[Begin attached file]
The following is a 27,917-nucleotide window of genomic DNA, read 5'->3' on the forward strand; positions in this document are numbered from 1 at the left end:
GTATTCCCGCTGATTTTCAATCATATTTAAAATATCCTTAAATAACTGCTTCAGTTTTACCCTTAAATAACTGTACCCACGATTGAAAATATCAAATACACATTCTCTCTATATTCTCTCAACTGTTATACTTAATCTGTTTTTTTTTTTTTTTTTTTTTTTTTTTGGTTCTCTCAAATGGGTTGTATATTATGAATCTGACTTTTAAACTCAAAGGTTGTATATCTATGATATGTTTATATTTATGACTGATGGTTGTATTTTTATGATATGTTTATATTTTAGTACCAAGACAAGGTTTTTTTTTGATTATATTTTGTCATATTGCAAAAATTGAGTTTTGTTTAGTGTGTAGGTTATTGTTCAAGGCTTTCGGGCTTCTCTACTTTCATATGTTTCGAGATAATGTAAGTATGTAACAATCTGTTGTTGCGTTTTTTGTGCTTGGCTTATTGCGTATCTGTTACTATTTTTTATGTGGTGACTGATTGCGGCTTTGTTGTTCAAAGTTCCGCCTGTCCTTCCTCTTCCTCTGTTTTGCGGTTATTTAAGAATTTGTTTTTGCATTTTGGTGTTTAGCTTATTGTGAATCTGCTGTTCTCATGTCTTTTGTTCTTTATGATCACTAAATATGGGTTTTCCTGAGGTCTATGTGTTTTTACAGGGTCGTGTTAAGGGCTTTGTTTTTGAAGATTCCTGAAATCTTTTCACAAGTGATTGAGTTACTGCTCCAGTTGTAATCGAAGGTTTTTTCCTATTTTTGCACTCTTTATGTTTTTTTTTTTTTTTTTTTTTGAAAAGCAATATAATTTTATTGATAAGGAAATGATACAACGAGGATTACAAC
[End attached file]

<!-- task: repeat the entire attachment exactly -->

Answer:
The following is a 27,917-nucleotide window of genomic DNA, read 5'->3' on the forward strand; positions in this document are numbered from 1 at the left end:
GTATTCCCGCTGATTTTCAATCATATTTAAAATATCCTTAAATAACTGCTTCAGTTTTACCCTTAAATAACTGTACCCACGATTGAAAATATCAAATACACATTCTCTCTATATTCTCTCAACTGTTATACTTAATCTGTTTTTTTTTTTTTTTTTTTTTTTTTTTGGTTCTCTCAAATGGGTTGTATATTATGAATCTGACTTTTAAACTCAAAGGTTGTATATCTATGATATGTTTATATTTATGACTGATGGTTGTATTTTTATGATATGTTTATATTTTAGTACCAAGACAAGGTTTTTTTTTGATTATATTTTGTCATATTGCAAAAATTGAGTTTTGTTTAGTGTGTAGGTTATTGTTCAAGGCTTTCGGGCTTCTCTACTTTCATATGTTTCGAGATAATGTAAGTATGTAACAATCTGTTGTTGCGTTTTTTGTGCTTGGCTTATTGCGTATCTGTTACTATTTTTTATGTGGTGACTGATTGCGGCTTTGTTGTTCAAAGTTCCGCCTGTCCTTCCTCTTCCTCTGTTTTGCGGTTATTTAAGAATTTGTTTTTGCATTTTGGTGTTTAGCTTATTGTGAATCTGCTGTTCTCATGTCTTTTGTTCTTTATGATCACTAAATATGGGTTTTCCTGAGGTCTATGTGTTTTTACAGGGTCGTGTTAAGGGCTTTGTTTTTGAAGATTCCTGAAATCTTTTCACAAGTGATTGAGTTACTGCTCCAGTTGTAATCGAAGGTTTTTTCCTATTTTTGCACTCTTTATGTTTTTTTTTTTTTTTTTTTTTGAAAAGCAATATAATTTTATTGATAAGGAAATGATACAACGAGGATTACAAC